Being an ally on full LGBT equality has been, and continues to be, an important part of my faith journey as a Christian. Welcome, President Obama. Ally to ally, let me tell you, it is an enormous spiritual gift to be a part of this struggle.
Mr. President, your announcement of personal support for marriage equality for LGBT Americans is historic. But in addition to stepping out decisively on this issue, I think you modeled the way forward for many other Americans who may also be evolving on full civil equality for their fellow lesbian, gay, bi-sexual and transgender citizens.
As I talk to people in seminaries, churches and communities around the country, I have learned that faith and family, as well as friends, are what move people to evolve and embrace full LGBT equality, including marriage equality.
Christian conservatives have done their best to “brand” Christianity as anti-gay, but as with so many civil rights struggles, it is the message of love of God and neighbor that Jesus taught that is decisive for overturning prejudice.
It was so important, therefore, Mr. President, that you explicitly cited your faith as a Christian and the “Golden Rule” as a basis for making this decision. The Golden Rule is the instruction to “love the Lord your God with all your heart” and “love your neighbor as yourself.” (Mark 12:30-31).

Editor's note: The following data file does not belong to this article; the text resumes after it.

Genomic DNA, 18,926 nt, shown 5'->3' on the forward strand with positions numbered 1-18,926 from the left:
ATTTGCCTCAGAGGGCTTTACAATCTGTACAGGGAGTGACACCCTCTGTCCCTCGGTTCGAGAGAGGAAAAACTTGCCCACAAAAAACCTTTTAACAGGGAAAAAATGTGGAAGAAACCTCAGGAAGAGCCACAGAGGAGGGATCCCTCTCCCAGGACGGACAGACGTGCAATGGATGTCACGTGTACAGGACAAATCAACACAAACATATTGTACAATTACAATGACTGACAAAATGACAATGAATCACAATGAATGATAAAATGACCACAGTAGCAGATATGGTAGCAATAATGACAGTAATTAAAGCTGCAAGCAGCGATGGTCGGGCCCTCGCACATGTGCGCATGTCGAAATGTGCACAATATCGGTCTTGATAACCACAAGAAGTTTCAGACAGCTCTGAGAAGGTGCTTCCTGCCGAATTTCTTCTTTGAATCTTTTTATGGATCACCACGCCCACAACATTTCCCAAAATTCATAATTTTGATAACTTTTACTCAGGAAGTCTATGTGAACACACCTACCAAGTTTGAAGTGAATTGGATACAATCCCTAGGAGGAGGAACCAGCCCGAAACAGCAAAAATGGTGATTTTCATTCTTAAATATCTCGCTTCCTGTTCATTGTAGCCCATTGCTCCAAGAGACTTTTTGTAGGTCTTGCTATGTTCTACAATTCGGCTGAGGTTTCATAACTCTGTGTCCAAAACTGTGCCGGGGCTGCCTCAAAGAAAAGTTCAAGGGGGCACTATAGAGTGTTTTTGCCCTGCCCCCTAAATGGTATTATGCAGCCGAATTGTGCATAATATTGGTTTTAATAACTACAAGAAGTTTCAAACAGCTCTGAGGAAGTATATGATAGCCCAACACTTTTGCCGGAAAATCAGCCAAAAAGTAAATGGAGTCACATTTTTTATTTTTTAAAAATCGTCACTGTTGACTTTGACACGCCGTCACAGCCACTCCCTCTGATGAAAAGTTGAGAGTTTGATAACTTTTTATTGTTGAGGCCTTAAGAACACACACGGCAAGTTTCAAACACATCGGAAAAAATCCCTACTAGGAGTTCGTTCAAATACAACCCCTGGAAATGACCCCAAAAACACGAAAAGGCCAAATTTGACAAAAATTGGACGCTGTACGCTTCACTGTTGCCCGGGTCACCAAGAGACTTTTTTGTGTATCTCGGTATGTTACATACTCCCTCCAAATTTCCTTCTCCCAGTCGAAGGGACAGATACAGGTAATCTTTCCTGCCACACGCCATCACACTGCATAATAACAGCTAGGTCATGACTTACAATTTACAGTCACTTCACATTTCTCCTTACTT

When you love the neighbor as yourself, you cannot deny to that neighbor the same rights you have yourself.
But you also talked frankly and openly about how talking to your wife Michelle was important. You talked to “friends and family and neighbors.” You said it was important to know “members of my own staff who are in incredibly committed monogamous relationships, same-sex relationships, who are raising kids together.” You said you thought about “those soldiers or airmen or marines or sailors who are out there fighting on my behalf and yet feel constrained, even now that ‘Don’t Ask Don’t Tell’ is gone, because they are not able to commit themselves in a marriage.”
This is it. This is how people evolve on LGBT equality. You ask yourself whether your faith supports prejudice, or the love of God and neighbor. You know family and friends who are LGBT and your love and friendship for them is unchanged, or sometimes even becomes even stronger as you realize how they are discriminated against.
And if you are a person of decency and courage, you become a vocal ally. As you did, Mr. President. Thank you.
Faith. Family. Fairness. It’s how we all evolve.